JH Kelly ironworker crews are close to half way through the job of constructing the port’s towering new work building. When completed later this year the $5.1 million, 90-foot tall structure will provide the yard with a contained, all-weather environment to conduct painting, sandblasting, welding and other work.
“It’s designed to take our large 660-ton mobile lift,” said Port Manager Bud Shoemake, “allowing it to move large commercial fishing vessels and other craft in and out easily. The building provides environmental controls for maintenance and construction work.”
Both the building and the big lift were funded in part with grant dollars from the Oregon Department of Transportation’s Connect Oregon program, two of a series of projects that have expanded the yard’s scale and capabilities. An Oregon Business Development Department loan helped the port purchase the yard in 2010.
Shoemake credited good strategic planning with helping to attract additional state investment and driving decision making rooted in a solid market analysis. “Everything we’ve done is because of the plan,” he said.
Repair work at the Toledo yard has continued unabated despite the ongoing national health crisis and its impact on the larger economy. “We’re an essential business under the governor’s stay-at-home order,” Shoemake said, “and that’s certainly how our customers feel.”
The busy yard worked on 12 large fishing vessels over the past month, ranging from the 60-foot-long F/V Timmy Boy to the 111-foot F/V Hickory Wind, all of them handled by the port’s big lift. Another 15 smaller vessels were also worked using the port’s smaller 85-ton mobile lift, including the R/V Elakha, a 54-foot Oregon State University research vessel.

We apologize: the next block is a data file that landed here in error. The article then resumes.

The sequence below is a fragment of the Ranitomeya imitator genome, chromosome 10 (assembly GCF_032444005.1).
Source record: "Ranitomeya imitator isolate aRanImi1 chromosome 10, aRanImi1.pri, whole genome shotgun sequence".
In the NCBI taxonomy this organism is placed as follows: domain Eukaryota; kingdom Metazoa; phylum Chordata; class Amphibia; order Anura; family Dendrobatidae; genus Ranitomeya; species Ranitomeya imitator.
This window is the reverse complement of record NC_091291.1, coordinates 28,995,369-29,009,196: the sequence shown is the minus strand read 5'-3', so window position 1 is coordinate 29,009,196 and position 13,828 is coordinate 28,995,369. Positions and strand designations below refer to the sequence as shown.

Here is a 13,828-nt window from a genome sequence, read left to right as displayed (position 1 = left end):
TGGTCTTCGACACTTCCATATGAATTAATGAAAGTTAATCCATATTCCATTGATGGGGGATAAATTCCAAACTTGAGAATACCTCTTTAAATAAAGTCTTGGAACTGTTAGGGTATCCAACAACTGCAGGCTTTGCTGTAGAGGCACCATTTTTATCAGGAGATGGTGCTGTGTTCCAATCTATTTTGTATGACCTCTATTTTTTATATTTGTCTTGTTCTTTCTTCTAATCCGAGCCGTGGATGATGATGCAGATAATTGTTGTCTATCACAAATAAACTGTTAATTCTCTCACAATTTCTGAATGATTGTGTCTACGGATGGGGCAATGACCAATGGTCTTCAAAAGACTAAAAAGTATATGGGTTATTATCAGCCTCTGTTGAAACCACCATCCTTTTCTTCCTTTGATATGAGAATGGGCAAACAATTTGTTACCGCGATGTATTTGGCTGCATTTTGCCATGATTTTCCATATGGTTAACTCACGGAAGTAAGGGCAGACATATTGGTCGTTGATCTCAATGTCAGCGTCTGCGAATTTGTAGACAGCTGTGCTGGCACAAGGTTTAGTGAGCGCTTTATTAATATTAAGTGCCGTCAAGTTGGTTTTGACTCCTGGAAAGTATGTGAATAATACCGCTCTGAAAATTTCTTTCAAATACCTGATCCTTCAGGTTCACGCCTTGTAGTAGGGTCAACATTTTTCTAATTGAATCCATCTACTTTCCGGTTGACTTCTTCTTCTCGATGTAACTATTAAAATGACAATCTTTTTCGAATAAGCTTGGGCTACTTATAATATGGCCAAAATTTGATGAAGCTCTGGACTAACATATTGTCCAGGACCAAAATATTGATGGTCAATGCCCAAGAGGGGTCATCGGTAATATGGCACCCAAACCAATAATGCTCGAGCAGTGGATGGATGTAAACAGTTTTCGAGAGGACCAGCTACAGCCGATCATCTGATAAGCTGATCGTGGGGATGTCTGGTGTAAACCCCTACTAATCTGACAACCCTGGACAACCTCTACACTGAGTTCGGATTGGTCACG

More work on other vessels - both Oregon-based and from out-of-state - is scheduled out for months in advance. Vessels from as far south as San Diego and as far north as Southeast Alaska have come to Toledo for their repair work in recent years. Once completed, the new building will add to the yard’s capabilities and attract additional business. “We’re busy, and we’ve been that way almost from the beginning,” Shoemake said.
“This is an important facility, not only for this community but for the Newport and Depoe Bay fishing fleet, as well as supporting the regional fishing fleet,” he added. “Without it, the central coast economy would lose millions of dollars in economic activity every year.”